When Joy Boutrup and I were teaching at Penland earlier in the summer she told the story of “Monday morning bleaching”. In old European laundries there was a serious problem with an increased number of holes left in fabrics that were laundered on Monday mornings. During the rest of the week the problem was lessened.
The issue turned out to be iron pipes. Water that had been sitting in the pipes all weekend leached ferrous out of the metal pipes. When ferrous is combined with bleach, the fabric will be compromised, resulting in holes. Once enough water had flowed through the pipes the amount of ferrous was decreased and there was no problem the rest of the week.
I have just experienced a related phenomenon in my own dye studio. After being away from home and studio a week or more, I observed that the water coming out of the studio tap was dark in color. Did this have to do with our shallow well? Was there contamination?
I suspected iron and tested the water for ferrous by stirring a very small amount of gall nut tannin into the water. When ferrous and tannin combine, the water will turn black. This is the principle of gall nut ink, which is made from iron + gall.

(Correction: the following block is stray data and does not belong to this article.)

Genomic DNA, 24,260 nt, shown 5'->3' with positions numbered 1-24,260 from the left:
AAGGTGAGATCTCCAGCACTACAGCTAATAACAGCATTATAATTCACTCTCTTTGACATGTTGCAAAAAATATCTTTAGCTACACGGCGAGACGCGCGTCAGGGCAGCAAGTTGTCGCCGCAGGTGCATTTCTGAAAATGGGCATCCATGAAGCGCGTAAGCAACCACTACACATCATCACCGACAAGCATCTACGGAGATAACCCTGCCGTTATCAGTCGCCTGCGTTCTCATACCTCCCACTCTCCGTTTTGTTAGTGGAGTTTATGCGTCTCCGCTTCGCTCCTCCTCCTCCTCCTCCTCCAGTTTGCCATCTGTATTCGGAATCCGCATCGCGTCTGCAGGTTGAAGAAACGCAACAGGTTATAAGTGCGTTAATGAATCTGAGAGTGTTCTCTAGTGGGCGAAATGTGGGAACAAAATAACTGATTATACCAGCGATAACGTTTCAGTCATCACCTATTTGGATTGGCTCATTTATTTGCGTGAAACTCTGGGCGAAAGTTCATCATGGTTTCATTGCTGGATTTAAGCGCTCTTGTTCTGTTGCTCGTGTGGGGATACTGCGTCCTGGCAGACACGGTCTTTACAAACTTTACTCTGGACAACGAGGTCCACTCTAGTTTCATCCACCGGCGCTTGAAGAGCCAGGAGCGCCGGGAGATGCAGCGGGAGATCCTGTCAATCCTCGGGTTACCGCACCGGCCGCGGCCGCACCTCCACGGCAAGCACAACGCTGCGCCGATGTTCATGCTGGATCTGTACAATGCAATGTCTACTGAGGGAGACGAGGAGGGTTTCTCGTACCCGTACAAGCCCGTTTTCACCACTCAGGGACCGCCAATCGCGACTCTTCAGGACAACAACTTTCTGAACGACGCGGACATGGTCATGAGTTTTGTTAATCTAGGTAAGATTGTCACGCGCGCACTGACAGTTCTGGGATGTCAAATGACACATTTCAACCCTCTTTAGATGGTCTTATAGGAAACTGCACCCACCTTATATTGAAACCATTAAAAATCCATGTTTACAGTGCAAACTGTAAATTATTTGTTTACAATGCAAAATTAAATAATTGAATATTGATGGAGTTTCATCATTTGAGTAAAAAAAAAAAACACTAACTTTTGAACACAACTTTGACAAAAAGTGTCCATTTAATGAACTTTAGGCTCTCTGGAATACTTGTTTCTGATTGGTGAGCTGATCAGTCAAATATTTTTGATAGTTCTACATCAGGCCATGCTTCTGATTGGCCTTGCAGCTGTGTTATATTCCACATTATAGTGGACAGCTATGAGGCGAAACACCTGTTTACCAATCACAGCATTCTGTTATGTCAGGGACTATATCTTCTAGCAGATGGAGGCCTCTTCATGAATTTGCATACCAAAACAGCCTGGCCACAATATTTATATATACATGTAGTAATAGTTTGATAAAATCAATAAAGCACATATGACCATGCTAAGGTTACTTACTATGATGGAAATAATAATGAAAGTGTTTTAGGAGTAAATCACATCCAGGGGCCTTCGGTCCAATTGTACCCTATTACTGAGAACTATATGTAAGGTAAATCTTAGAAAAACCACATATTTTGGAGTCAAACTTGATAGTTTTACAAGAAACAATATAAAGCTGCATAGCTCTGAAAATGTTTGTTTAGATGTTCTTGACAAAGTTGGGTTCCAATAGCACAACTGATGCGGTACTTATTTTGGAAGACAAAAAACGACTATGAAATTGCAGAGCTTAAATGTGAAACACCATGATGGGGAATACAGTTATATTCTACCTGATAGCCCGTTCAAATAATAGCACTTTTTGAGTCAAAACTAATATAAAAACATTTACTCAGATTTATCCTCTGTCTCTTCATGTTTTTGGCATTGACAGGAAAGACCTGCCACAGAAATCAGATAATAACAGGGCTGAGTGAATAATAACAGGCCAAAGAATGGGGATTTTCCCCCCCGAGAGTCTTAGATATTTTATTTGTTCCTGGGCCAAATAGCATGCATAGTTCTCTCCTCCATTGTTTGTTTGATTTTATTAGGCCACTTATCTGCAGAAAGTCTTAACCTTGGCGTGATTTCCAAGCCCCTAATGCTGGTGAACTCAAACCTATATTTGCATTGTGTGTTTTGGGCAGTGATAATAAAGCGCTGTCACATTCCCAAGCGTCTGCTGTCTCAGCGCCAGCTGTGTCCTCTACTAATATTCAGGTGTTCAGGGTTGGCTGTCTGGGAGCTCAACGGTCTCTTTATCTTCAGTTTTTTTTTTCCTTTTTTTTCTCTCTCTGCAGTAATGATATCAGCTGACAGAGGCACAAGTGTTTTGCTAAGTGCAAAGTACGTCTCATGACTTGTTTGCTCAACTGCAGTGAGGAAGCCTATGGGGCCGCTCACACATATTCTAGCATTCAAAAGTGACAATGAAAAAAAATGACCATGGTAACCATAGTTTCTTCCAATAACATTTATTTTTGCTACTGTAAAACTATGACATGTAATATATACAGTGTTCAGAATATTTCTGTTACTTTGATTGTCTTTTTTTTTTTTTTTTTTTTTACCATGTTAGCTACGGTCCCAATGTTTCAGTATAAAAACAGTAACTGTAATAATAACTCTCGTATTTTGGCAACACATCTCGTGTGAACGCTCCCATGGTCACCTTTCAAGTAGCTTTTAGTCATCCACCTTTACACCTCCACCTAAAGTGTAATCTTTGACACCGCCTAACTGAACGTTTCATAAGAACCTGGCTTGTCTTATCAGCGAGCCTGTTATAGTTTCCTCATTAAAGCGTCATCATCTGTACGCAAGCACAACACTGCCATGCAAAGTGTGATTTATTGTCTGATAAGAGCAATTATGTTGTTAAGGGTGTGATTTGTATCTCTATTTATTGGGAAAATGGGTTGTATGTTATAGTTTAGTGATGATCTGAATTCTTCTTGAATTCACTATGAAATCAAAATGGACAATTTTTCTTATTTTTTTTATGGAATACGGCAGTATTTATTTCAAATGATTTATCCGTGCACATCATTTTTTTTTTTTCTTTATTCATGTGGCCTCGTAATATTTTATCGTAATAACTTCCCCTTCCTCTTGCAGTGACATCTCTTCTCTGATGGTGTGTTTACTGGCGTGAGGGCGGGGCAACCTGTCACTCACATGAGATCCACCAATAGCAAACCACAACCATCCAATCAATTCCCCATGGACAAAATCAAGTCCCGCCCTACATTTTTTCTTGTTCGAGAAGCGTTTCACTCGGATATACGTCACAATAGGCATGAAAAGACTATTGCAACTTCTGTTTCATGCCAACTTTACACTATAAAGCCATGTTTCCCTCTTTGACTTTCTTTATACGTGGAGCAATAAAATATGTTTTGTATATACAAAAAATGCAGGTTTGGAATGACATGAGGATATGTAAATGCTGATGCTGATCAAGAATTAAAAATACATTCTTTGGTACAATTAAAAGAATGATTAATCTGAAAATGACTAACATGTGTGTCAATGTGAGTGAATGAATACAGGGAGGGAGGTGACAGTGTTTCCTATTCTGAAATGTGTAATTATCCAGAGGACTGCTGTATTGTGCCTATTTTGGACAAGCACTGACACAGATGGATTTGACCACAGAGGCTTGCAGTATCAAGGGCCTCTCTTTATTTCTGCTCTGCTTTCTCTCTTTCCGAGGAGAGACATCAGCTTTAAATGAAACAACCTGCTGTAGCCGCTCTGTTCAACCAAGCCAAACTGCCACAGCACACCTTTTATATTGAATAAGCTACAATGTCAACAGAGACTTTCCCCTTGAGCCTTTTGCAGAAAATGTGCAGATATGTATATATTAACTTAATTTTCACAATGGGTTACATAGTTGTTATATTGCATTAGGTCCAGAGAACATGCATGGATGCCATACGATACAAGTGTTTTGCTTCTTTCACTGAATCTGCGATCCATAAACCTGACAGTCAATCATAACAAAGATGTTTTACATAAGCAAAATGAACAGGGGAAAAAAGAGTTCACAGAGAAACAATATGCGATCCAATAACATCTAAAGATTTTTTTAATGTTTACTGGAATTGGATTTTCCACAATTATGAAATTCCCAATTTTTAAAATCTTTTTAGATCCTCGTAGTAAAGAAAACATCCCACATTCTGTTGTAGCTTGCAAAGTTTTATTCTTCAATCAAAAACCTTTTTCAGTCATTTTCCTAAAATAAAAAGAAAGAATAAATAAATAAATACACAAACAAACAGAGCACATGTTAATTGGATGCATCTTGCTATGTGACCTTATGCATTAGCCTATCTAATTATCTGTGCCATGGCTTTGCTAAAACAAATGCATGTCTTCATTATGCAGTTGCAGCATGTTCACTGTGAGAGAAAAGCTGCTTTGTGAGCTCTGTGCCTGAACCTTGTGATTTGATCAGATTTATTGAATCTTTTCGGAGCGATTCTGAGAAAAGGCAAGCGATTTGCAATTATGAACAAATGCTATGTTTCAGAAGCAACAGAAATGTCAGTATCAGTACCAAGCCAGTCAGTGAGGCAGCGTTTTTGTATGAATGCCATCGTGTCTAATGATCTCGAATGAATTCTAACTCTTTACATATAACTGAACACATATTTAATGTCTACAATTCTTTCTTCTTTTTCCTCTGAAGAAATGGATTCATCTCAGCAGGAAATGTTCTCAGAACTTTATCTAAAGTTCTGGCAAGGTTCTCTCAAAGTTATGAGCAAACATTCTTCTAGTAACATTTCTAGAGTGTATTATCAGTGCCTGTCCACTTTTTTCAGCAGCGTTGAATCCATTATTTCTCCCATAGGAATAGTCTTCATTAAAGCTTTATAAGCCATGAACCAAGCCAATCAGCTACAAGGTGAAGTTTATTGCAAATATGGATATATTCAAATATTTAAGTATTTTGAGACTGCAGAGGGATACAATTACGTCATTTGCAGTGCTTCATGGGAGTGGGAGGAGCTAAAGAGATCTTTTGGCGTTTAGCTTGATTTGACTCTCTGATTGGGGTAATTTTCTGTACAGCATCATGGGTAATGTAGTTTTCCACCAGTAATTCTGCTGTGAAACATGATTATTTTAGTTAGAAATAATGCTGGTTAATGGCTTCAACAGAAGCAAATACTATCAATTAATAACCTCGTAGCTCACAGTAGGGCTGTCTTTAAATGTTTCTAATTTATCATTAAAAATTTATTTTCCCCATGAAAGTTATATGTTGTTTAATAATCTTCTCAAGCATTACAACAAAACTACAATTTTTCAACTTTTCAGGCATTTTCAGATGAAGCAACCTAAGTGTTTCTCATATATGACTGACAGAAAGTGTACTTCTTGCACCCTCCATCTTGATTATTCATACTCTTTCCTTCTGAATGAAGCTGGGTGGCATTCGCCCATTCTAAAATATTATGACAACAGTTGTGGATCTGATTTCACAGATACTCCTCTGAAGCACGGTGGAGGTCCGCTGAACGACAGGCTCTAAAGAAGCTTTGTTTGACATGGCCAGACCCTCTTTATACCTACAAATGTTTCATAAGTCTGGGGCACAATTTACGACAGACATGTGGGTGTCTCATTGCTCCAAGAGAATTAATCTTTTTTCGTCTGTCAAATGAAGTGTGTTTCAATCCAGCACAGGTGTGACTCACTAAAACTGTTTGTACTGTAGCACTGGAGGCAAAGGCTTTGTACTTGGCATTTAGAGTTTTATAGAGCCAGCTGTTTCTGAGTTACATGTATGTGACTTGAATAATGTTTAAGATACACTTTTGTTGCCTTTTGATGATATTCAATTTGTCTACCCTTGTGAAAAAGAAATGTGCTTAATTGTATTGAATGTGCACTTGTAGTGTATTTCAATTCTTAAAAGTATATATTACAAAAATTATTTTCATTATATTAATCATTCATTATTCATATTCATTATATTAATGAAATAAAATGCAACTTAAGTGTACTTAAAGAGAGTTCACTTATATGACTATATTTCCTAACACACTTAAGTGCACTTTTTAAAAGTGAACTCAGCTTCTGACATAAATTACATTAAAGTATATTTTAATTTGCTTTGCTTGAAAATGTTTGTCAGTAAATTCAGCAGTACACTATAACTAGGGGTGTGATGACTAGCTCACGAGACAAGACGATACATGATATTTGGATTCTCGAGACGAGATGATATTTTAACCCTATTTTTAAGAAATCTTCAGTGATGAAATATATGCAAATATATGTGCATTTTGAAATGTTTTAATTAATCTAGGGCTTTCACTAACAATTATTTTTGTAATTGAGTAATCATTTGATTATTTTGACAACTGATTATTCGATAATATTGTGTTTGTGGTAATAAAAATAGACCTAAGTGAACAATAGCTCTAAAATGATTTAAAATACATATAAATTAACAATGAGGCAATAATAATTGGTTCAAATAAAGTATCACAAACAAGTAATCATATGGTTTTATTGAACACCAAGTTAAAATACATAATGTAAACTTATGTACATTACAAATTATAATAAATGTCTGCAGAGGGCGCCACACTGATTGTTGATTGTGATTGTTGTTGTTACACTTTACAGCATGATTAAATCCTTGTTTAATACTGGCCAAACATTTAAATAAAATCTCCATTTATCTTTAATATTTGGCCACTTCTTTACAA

Water from the studio cold tap was fine. There was no reaction whatsoever. But the hot water turned black immediately, indicating that there was likely a problem with my “on demand” hot water heater. A call to the plumber confirmed that after 10 years of use the heating element had likely deteriorated and the water was leaching iron from the housing of the tank.
I continued to observe the water. After running the tap regularly for two days the iron content was much less but still too dark to be acceptable for dyeing.
After 5 days the hot water seemed to be almost completely clear of ferrous – but not quite.
This was not a good situation for a dye studio and I was forced to use only water from the cold tap for all processes. Yesterday I had a new water heater installed. All water is now completely free of ferrous!
Soft acidic water is far more likely to dissolve iron in pipes or other sources. Hard, alkaline water won’t present as much of a problem. My mountain well water is very soft and close to pH 6, which is slightly acidic – the perfect water to leach any metal available. It’s a reminder that all dyeing begins with the water. Some mysteries in the dye studio can be solved by simply looking at the water.